Branch Secretary : suz.muna.unite@gmail.com
  

Housing association cuts hours with no loss of pay

Welcome contrast

 

 

A London housing association is to cut working hours with no loss of pay, bucking the trend in social housing.

 

 

Unrealistic workloads and mounting stress levels are regularly reported in the sector, both in surveys and anecdotally.

 

 

“We want to accommodate 21st century workers with 21st century lives”

 

 

Despite the financial health of the sector, many employers have sought to increase workloads and attack benefits such as flexible working and annual leave. In a welcome contrast however, one housing association has decided to experiment with reduced working hours with no loss of pay.

 

 

Causeway Irish Housing, a small London based association, will introduce a 32-hour week over four days for a trial period.  If the results are positive with no detriment to the service, the new working pattern will become permanent.

 

 

Benefits for residents

 

 

The office will remain open five days a week, with benefits said to be seen for residents as they will be able to meet staff and visit the office outside the normal 9am – 5pm arrangement.

 

 

Director Joanne Murray is quoted as saying, “We want to accommodate 21st century workers with 21st century lives”.

 

 

Time for leisure

 

 

“Our working culture and conditions were designed over 100 years ago for people who usually had someone else taking care of their domestic responsibilities.

 

“We want all our staff to have enough time for leisure during their leisure time. We would expect the lost hours to be those currently unproductive ones being spent physically present but mentally elsewhere, or being stressed and off sick”.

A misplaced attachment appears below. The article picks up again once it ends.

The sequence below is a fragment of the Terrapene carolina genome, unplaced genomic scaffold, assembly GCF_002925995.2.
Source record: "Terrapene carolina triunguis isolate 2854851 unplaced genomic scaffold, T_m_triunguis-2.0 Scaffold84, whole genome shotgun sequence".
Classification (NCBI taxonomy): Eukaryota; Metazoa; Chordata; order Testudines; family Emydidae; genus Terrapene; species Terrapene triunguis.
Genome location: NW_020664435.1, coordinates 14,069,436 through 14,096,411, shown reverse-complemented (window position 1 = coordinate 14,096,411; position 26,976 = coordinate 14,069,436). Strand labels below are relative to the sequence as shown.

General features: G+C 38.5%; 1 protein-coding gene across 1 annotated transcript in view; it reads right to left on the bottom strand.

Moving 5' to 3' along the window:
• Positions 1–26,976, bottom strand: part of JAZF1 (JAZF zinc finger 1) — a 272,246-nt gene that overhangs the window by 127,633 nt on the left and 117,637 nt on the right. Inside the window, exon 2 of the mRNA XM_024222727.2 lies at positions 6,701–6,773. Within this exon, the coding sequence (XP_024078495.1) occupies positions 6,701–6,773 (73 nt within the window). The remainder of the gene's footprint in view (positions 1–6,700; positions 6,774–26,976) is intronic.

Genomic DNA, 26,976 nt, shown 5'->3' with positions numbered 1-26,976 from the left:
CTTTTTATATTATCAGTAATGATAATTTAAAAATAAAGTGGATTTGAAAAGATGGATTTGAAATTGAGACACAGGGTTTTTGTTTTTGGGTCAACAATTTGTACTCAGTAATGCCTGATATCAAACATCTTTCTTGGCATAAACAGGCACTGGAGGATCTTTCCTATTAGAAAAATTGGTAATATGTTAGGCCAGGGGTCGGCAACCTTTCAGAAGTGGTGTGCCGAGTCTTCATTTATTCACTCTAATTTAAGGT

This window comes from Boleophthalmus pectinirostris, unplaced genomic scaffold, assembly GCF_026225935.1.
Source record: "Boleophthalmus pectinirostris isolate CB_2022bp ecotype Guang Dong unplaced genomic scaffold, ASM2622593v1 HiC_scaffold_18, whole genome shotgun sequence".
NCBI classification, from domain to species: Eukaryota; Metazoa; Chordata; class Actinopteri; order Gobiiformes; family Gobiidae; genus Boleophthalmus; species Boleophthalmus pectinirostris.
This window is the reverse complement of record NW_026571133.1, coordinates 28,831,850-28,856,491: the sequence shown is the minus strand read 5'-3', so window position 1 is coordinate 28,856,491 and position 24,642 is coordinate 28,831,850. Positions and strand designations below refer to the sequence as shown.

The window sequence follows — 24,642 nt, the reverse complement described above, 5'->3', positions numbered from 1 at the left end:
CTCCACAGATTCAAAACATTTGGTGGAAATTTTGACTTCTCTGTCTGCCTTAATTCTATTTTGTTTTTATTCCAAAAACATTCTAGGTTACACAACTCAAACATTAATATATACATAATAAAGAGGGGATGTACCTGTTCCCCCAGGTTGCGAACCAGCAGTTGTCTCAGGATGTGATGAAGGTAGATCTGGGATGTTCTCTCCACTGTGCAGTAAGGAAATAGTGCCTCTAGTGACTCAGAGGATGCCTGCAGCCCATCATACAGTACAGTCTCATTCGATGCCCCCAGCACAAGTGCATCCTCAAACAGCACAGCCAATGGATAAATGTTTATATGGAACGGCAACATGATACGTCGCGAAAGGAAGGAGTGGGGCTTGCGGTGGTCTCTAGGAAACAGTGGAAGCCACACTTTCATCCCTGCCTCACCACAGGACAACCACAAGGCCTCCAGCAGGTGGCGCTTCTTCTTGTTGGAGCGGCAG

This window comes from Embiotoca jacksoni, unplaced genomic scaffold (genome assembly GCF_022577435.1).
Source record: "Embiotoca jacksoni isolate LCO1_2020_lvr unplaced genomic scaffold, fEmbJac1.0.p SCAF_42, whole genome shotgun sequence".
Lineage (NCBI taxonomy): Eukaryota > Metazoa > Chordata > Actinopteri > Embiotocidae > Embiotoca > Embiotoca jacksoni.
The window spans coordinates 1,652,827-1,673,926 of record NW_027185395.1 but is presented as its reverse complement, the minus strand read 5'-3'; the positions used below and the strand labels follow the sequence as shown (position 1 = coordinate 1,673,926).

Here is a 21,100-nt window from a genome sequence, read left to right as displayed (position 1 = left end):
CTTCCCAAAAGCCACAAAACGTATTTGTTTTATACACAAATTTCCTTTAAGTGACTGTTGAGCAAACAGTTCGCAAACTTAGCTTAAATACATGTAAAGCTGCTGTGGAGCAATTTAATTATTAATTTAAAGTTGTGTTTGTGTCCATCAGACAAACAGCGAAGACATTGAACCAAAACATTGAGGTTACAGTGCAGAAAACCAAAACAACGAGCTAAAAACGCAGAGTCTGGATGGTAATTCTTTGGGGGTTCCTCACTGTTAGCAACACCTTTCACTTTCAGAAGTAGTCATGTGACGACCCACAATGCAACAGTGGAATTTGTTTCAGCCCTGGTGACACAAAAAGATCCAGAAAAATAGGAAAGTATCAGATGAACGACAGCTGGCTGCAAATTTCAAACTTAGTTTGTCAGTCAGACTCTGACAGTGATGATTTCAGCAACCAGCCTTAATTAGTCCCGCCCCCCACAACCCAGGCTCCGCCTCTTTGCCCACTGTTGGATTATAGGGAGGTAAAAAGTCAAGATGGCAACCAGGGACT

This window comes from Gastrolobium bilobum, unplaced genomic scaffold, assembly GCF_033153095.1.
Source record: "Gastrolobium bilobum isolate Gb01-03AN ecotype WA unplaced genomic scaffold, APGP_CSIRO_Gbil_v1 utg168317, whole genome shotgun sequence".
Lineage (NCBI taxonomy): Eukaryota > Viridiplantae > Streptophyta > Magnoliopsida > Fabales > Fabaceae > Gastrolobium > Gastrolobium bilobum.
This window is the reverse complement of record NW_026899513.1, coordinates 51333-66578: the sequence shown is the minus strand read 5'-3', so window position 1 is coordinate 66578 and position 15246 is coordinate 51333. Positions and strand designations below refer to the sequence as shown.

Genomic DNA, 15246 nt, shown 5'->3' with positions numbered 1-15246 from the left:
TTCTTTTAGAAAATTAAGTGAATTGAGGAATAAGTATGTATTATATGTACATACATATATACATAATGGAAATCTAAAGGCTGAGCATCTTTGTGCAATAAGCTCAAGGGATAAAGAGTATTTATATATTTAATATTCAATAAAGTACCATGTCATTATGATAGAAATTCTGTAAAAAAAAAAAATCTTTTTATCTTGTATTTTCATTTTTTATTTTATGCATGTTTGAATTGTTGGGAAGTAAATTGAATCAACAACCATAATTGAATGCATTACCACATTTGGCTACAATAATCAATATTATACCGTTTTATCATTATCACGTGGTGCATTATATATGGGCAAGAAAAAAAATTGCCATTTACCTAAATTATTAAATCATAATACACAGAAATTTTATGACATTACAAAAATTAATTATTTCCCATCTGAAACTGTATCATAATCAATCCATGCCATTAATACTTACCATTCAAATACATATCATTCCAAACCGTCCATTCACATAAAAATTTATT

New ACAS report

 

 

This enlightened move stands in stark contrast to initiatives from some in the sector to reduce annual leave or withdraw flexitime arrangements.  The conciliation service ACAS produced a new report last week showing that two thirds of workers in the UK have felt stressed or anxious about work over the last year.

 

 

The ACAS advice on mental health in the workplace can be found here.  Also see our recent report for mental health awareness week.

 

 

Need for shorter working week

 

 

Unite campaigns for a shorter working week as a response to technological advance and supports the Labour Party initiative to set up an inquirey into a shorter working week. 

 

 

As HR magazine and The Guardian have reported there is mounting evidence that staff want a reduced working week as part of the response to climate change, a four-day week can contribute to reduced emissions.  There is also a growing consensus that reduced working hours can contribute to productivity.

 

 

Campaign

 

 

Unite reps will want to publicise these issues and consult members on the need for reduced hours. We will certainly resist backward looking employers that seek to extend hours or reduce flexibility.

 

 

Further information is available on the website of the 4 day week campaign here.

 

 

 

Paul Kershaw, Chair Unite housing workers LE1111

 

 

26 May 2019

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